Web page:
Latvia has marked the new year with a new currency as it became the eighteenth country to join the euro.
Shoppers out in the supermarkets on New Year’s Day expressed the usual worries about prices rising with the changeover, which went smoothly according to banks and retailers.
There was some confusion at the checkouts as people paid with the old money and received change in the new euro coins and banknotes:
One woman said: “Nice, good-looking money, but unfortunately I still don’t understand it.”
Another shopper added: “It seemed a bit strange – the fact that we have these completely different banknotes. It feels a little odd, yes.”
Latvia’s prime minister, Valdis Dombrovskis, flashed the cash with the first withdrawal alongside Andrus Ansip, his counterpart from neighbouring Estonia, which started using the single European currency two years ago.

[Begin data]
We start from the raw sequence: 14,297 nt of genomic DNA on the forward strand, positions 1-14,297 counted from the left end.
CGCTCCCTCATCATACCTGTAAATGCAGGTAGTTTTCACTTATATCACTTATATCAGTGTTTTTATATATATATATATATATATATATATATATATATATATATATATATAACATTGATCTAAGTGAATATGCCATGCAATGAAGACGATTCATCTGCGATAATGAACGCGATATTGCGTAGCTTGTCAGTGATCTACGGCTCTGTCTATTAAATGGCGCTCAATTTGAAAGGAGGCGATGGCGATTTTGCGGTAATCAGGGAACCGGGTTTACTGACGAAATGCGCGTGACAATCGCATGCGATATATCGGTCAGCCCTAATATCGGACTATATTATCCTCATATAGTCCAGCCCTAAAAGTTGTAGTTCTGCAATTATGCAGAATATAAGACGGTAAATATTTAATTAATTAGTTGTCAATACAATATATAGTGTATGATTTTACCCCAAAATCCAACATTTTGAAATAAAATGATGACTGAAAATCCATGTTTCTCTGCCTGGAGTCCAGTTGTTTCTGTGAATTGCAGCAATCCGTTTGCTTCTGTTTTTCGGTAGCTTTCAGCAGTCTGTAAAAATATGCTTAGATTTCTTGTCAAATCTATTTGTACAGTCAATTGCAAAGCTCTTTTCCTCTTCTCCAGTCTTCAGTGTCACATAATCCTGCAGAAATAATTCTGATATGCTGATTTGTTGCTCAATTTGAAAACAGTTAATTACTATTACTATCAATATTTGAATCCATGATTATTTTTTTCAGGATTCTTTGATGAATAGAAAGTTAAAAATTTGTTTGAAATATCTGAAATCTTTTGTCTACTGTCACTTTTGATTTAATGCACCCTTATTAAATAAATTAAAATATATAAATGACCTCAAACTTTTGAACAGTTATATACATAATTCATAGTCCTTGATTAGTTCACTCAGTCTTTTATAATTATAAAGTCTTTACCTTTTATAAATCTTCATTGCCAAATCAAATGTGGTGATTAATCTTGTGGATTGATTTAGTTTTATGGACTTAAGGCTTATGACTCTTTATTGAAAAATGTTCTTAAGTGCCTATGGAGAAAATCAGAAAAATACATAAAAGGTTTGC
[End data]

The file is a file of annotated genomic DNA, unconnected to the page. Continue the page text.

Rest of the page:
The remaining Baltic EU member, Lithuania, hopes to follow next year.
Latvia joins the euro as it recovers from a major economic crisis and the worst recession in the EU. It needed an international bailout amid stringent austerity measures.
At the official launch ceremony Dombrovskis said euro adoption was an opportunity, but not a guarantee of wealth, and the country should not relax its fiscal policy: “It’s not an excuse not to pursue a responsible fiscal and macroeconomic policy,” he said.
Latvia enters the euro zone as the single currency bloc marks its 15th anniversary, and the euro is now used by 333 million Europeans.
Even so, neighbouring Lithuania is the only remaining EU country showing much enthusiasm for euro admission.
That follows the problems experienced by eurozone members Greece, Ireland, Portugal, Spain and Cyprus which had to seek international bailouts for their government finances or their banks.
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